Experience Redesign

Being asked to redesign a website was a new experience for me, it’s not something I’ve ever done before, and 100% a newbie in the process of redesigning or even designing a website. It was a whole different experience being asked to redesign a website because of how thorough of a process it is. It wasn’t just simply creating and drafting a prototype or a wireframe, but involved a much more complicated process before you even start designing.

While one can get away with simply creating a website with their own design in mind, creating a UX driven design entailed a lot of research, surveys, interviews and trials. It entailed a process where one needed a basis for how the design would look like, and not just because he or she wanted it that way. Research is not new to a student, as we’ve done it numerous of times in subjects such as biology or chemistry. What makes the UX design different is that you’re doing research to make a design and that’s something I’ve never done before.

I think the entire process of redesigning a website, not just the design itself, is a very useful and applicable process that we should learn to apply in other aspects. I think this process of researching should be applied whenever possible because it opens up new perspectives, opinions and knowledge that can be very useful whenever we are trying to accomplish something. Even in something as creating a blog, we can always do some form of research to be able to produce something of higher quality than if we were just to go at it with our own mindset. Doing research was crucial in UX design, and I’m sure we can apply the same skills and process in other aspects of our lives.

While some may argue that research is tedious and hassle to do, the entire process of redesigning a website for UX class was actually pretty fun and interesting. It was interesting to know the thoughts and opinions of people regarding the current website and what they thought could be improved. It gave us new angles to work with and definitely opened our eyes to issues or information we would have had no idea about if we didn’t do the research. The only part that I hated was the fact we couldn’t incorporate into the design what everyone wanted. The data we gathered was very subjective and to implement them all would be impossible and impractical. We had to sort through the (long) list of data we gathered one by one and identified the most common problems that we should address.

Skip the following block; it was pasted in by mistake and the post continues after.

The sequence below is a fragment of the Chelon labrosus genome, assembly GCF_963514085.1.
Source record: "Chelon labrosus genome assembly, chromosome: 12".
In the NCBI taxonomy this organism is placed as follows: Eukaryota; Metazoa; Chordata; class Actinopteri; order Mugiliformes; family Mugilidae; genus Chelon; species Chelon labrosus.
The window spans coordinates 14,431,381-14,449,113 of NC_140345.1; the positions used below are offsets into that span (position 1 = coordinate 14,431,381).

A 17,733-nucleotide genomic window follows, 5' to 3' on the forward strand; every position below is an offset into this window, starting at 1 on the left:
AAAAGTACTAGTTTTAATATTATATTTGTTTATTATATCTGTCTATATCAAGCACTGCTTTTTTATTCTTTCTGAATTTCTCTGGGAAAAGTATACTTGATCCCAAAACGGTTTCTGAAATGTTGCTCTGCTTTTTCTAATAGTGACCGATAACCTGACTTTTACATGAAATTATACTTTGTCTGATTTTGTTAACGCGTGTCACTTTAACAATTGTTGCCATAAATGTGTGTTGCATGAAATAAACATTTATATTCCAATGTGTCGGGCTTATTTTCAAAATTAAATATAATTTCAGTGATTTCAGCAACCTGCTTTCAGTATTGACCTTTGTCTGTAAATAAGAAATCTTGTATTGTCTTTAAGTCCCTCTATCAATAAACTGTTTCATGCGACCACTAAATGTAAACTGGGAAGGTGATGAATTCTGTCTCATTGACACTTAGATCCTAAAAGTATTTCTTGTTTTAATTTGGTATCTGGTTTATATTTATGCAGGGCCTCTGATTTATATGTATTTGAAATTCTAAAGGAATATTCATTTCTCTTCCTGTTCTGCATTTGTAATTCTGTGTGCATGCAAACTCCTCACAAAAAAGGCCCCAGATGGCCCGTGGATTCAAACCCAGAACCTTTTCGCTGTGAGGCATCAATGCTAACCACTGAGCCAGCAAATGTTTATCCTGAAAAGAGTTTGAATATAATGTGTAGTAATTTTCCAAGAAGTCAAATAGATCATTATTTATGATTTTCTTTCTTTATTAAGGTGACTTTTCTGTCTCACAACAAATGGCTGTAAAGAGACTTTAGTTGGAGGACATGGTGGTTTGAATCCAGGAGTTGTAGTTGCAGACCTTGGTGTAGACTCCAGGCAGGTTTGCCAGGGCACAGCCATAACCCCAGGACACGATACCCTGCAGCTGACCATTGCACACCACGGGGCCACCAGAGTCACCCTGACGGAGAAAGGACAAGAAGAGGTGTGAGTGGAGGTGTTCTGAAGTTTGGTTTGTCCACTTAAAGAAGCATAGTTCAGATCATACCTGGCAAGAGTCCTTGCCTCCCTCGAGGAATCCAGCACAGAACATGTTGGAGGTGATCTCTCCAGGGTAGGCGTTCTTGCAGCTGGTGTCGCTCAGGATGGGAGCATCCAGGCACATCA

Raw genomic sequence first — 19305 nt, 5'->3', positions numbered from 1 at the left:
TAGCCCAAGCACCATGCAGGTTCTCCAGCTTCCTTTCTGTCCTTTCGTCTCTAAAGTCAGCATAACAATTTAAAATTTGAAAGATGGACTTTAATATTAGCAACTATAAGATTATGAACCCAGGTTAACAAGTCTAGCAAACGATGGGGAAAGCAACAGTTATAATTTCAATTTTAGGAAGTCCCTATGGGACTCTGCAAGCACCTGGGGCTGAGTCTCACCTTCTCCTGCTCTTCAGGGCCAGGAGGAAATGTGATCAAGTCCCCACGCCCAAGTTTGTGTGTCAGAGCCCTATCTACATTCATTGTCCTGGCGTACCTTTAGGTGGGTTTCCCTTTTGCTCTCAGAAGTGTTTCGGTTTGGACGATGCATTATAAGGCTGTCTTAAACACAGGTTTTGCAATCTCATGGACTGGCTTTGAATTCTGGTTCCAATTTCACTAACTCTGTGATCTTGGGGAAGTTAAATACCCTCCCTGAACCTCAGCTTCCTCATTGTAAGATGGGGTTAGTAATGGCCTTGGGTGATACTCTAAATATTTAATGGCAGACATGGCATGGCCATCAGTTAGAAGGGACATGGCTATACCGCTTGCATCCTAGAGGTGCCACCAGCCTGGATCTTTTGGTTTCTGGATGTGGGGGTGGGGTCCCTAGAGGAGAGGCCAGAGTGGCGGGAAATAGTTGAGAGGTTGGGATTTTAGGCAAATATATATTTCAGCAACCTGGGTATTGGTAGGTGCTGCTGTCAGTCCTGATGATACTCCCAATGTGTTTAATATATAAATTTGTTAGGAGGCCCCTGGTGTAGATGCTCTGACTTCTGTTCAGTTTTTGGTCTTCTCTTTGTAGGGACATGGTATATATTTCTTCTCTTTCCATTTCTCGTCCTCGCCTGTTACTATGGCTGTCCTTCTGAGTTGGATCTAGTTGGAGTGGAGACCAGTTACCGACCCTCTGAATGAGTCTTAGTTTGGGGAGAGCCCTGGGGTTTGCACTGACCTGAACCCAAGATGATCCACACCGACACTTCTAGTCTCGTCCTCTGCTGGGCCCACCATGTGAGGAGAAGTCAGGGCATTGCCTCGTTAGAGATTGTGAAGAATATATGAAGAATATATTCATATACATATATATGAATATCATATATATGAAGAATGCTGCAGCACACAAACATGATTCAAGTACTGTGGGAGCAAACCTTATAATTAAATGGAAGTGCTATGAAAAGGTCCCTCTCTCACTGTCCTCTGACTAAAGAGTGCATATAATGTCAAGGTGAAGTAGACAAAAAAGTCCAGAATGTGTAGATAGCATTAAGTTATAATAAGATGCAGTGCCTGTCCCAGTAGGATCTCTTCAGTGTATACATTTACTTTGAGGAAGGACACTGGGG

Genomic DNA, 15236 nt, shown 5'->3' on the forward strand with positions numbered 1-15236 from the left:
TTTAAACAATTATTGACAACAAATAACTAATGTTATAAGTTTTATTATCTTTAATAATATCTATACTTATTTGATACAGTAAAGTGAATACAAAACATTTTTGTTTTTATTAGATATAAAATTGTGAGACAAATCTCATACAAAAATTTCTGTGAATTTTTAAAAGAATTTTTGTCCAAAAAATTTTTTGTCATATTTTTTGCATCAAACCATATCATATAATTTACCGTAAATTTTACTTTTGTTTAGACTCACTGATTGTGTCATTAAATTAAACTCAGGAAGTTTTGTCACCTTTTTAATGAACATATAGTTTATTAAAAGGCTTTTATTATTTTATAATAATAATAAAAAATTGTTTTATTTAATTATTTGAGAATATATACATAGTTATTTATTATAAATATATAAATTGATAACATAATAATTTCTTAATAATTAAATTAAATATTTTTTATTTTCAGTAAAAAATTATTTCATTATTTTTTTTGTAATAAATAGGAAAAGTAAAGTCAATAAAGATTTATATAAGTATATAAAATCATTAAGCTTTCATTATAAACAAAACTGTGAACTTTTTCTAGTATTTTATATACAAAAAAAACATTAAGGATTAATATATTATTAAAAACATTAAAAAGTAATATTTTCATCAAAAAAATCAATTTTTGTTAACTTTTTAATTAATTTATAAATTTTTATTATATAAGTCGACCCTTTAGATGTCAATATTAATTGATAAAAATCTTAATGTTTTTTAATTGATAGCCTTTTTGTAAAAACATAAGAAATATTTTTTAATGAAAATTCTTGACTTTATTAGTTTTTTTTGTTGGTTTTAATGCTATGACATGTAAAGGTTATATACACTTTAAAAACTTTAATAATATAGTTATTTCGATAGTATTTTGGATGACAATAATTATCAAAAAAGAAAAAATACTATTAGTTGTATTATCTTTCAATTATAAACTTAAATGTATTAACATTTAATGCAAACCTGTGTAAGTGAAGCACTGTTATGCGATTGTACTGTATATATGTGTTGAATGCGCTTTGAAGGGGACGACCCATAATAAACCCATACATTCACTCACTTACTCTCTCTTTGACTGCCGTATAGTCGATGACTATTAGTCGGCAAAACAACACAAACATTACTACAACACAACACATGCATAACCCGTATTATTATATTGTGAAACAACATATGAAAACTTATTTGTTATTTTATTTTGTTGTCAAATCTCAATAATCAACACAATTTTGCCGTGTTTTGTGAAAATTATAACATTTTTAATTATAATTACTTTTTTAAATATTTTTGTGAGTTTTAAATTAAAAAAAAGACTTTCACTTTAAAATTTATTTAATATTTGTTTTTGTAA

Lucky enough, the group I was with was a group I am accustomed to working with. We already had a good dynamic going, and we knew each the strengths of each other. This helped in ensuring a more smooth process because we already knew who was good with what. Everyone was also cooperative enough which made working very efficient and very fast. Having a good group also made our meetings and sessions more fun as we saw it as a form of bonding rather than work. I think having a good group was something that made me enjoy this project overall and made the entire process very easy to accomplish.

If there was anything I could do differently, I would focus more on interviews than surveys. I think we lacked interviews for this project and when we were doing interviews, I gained more insight on what needed to be done. It was also easier to get more useful data, as surveys tend to limit the answers of respondents as compared to face to face interviews where we would have the opportunity to ask follow-up questions or clarifications on what they said. Yes, it is more tedious than spreading surveys, but the end result is a better quality research that can help in creating a better UX design.

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